APPLETON - According to the Alzheimer's Association, more than five million Americans suffer from Alzheimer's Disease. Thousands of those people live in our area.
In the Fox Valley there is a growing movement to take the stigma away from dementia and help those suffering from it.
Lisa Cerasoli took care of her grandmother, an Alzheimer's patient, for several years. During that time she wrote the book "As Nora Jo Fades Away," which sprouted a documentary, "14 Days with Alzheimer's."
"Along with all the tragedies that do come with Alzheimer's Disease there are a lot of funnies and foibles and I just thought, 'I just want to write about all of it,'" explained Cerasoli.
Like the time her grandmother drew in her eyebrows with blue sharpie.
"You really have to wake up every day and just sort of let go of the possibility of what might happen, because anything can happen. Let go of your reality and step into theirs," said Cerasoli.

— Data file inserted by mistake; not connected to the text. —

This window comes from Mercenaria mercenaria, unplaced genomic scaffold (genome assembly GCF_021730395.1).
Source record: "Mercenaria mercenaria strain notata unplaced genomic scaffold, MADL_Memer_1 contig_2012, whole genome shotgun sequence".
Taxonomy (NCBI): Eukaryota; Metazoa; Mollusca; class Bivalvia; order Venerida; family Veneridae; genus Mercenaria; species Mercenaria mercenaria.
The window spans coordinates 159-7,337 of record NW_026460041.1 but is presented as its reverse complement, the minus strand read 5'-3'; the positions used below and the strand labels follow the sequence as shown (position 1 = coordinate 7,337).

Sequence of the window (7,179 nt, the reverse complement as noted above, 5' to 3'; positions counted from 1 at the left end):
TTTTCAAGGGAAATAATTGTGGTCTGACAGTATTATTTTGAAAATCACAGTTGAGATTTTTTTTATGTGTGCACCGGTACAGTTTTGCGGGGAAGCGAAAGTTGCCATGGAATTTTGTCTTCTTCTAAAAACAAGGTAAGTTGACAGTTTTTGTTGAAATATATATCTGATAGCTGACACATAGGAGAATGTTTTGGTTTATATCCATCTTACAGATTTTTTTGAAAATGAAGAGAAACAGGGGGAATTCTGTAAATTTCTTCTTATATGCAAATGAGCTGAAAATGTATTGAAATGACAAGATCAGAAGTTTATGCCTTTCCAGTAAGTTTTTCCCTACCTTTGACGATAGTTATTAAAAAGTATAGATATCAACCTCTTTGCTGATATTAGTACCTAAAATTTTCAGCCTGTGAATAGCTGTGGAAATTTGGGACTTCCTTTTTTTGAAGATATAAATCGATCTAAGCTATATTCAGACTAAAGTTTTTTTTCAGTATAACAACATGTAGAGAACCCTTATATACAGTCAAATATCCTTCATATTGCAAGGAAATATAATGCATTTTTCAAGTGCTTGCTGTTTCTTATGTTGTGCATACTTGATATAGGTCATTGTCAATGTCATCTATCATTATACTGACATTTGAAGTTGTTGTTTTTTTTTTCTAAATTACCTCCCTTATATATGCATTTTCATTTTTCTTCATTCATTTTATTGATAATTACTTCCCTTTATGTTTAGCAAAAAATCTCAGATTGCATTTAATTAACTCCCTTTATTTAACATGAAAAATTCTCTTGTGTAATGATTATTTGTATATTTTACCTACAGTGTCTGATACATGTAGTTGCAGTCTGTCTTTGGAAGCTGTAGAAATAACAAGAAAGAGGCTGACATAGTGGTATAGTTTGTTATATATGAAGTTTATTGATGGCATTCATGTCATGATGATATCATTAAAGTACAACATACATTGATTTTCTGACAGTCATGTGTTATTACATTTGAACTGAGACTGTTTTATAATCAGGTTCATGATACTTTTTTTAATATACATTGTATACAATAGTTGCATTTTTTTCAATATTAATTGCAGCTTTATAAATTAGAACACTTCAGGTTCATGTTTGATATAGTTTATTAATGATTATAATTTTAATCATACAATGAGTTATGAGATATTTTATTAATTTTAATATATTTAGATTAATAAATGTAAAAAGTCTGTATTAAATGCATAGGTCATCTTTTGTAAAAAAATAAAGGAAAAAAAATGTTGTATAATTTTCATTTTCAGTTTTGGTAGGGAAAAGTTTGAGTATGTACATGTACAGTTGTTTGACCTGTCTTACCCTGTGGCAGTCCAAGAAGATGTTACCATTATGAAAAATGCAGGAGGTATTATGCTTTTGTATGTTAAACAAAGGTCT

Cerasoli showed her documentary at the grand opening of the Fox Valley Memory Project's Memory Loss Resource Center Thursday. The center is open some weekdays to help those facing all stages of dementia, which can be a very scary experience.
"Terribly frightening, yes, because there's so much stigma attached to it in our society," explained the project's research consultant Susan McFadden.
The memory project's goal is to fight that stigma. The resource center is grant-funded and a place to stop in to learn more about dementia and what assistance is available.
"Ask questions, get help, get advice, get information," McFadden explained.
The center also provides social activities like arts and crafts, writing and sing-alongs.
"There is a lot of research that shows people who have more social engagement experience the progression of the disease more slowly," explained McFadden.
But the center and activities are for caregivers too.
Cerasoli told us she knows help is necessary.
"People volunteer to help and you have to say yes," she said.